Open My Eyes that I May See

My mind is a mystery to me.  In it is stored a library of miscellaneous facts, stories, ideas, and emotions.  Anything which flows past its grasping reach is gathered in, filed, and kept for use as required!

Walking across the front lobby, I glance out the front door and windows and stop and gasp.  There, spread before me, is a scene beautiful beyond description.  Framing the far side of our covered drive-in entrance, there is a flower bed.  It features a pair of unusual hydrangea bushes, with huge white blossoms.


Photo by Liz Koerner


I know they are there.  I know they are beautiful, but they hardly register anymore.  My glance is usually focused on which taxi is waiting to discharge its customer, or the mailman with the day’s mail.  What jarred me awake today?  What caused my mind to dig in its files, and come up with the first line of a hymn I sang eighty-four years ago – “Open My Eyes That I May See”?

This is an interesting day.  So quiet and calm, the sunlight that filters through the surrounding foliage lights up the hydrangea bushes, and the light breeze makes them dance.  Today those blossoms might as well be saying, “Look at me, look at me.”

I think to myself that there is no denying that I have been looking at those hydrangeas without really seeing them.  How much pleasure and appreciation I missed with this lack of awareness.


Photo by Liz Koerner

My thanks to Liz Koerner, Vancouver artist, for these photos.


Filed under This & That

10 Responses to Open My Eyes that I May See

  1. Alison

    A reminder to us all to stop and look around us. As far as the Hymns, I find that I am amazed at all the words that I know of hymns I haven’t sung in years and years! makes me wonder what, if anything, the kids of today will remember?
    I have a hydrangea in my Alberta garden, and it is in full bloom right now as well – but not nearly as impressive as the one’s outside your front door.
    Keep well, lovely to hear from you

    • Marjorie

      Good to hear from you, too, Alison. Sounds as if you remember the words of hymns better than I do! I had to dig out a hymn book to even get the second line. The white hydrangeas, as shown in the pictures, are impressive to be sure. My friend Liz Koerner who took those pictures is an artist and graciously offered them to me to use in my blog.

  2. Our youngest son is recovering from a massive stroke he suffered a year ago. He finds it difficult to recognize positive changes because they develop so slowly. My husband and I prayed that he and those around him would notice little changes more clearly to bring him hope. The following day, he had a brief seizure, possibly related to smoking, which he wants to quit. The last time he had a seizure, four months ago, we noticed very significant improvements afterwards — along with some temporary losses in self-control. Certainly not what one expects after something usually considered “an adverse event.” This time, we noticed that his sense of balance has become almost perfect, the way it was before his stroke. I watched him accidentally slide down the last step of the deck on his heels without wavering from upright. A few weeks ago he would have fallen. His verbal responses are slow but more complete, more colloquial, and more characteristic. When asked about a choice involving his family, instead of saying, “Don’t know,” or another one-word or gesture of non-commitment he said, “I’ll… have… to… run… that… past… Rachael.” How wonderfully the words of that old hymn come back to me. Thank you so much for making that connection.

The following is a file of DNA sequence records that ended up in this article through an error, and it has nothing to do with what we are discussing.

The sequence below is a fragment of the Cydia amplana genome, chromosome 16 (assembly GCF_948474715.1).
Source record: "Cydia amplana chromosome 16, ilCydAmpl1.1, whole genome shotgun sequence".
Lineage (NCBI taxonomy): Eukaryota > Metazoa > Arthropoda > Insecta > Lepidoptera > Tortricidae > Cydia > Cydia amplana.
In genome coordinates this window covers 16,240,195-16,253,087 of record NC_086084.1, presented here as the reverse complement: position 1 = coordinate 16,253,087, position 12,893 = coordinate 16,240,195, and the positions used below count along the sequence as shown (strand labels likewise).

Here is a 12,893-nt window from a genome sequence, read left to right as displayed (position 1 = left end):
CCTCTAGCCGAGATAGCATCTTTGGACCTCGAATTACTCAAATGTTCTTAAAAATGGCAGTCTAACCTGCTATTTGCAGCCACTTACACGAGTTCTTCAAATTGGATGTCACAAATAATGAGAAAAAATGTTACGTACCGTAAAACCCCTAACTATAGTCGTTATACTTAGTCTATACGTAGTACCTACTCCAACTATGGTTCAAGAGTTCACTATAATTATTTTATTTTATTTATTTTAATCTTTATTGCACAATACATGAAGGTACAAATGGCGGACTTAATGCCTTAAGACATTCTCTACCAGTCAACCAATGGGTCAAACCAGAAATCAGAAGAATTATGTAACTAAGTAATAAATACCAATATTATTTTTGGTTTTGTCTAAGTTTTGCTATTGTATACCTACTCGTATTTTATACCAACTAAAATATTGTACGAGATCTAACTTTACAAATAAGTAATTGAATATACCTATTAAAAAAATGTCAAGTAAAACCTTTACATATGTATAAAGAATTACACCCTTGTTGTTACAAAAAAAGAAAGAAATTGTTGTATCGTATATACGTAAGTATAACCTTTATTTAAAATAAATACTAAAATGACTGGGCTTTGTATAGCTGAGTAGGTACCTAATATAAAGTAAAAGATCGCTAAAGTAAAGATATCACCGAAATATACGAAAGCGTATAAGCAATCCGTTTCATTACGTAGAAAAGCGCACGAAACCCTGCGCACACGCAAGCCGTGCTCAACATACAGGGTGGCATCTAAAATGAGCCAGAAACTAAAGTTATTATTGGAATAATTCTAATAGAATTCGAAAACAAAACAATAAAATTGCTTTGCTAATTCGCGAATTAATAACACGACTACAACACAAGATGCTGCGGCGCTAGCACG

• Marjorie

      I send my sincere sympathy to you and your husband, Laurna, and your son and his family. Life so often means working one’s way through heartbreaking events, and that is tough going. For me the encounter with the unexpected, good, and warm things helps keep me stabilized. May you all experience improved situations.

  3. Brenda Wallace

    There is a full moon tonight, creating its magic over the marina where our sail boat is docked. I’m going on deck right now to celebrate the occasion with my eyes wide open. Thank you for the reminder!

    • Marjorie

      Good on you, Brenda. You and that man of yours do a good job of being “aware”, wherever you are!

  4. Elfrieda Neufeld Schroeder

    I have two lovely hydrangea bushes by my front door as well. They are not the kind that form those impressive balls, but they are very beautiful. All kinds of insects are attracted to them, not for aesthetic reasons, I’m sure. That is our gift, as higher thinking creatures. I am grateful for this gift because there is so much beauty all around at this time of year, as we slowly head toward the fall season in all its splendour. One more week at the cottage, and summer is done! I’ll savour every last drop!

    • Marjorie

      That’s the trick isn’t it, Elfrieda? Be aware and enjoy every day and what it offers. It still amazes me how much there is to “savour” when I “Open My Eyes That I May See”. Look forward to the rest of summer, and anticipate the coming fall!

  5. Kathy

    Marjorie, what a wonderful reminder. I sat in my yard yesterday after several hours of cutting grass and weeding gardens. I marveled in the beauty and thought of how much Dad would have loved to sit with me and look at all the flowers!

    • Marjorie

      Kathy – Thanks for your comment. It is so important isn’t it, to remember to appreciate the everyday beauty which is all around us. I know how you feel about Dick – I have the same feeling about Sheldon. He would have loved what Vancouver offers wherever one looks.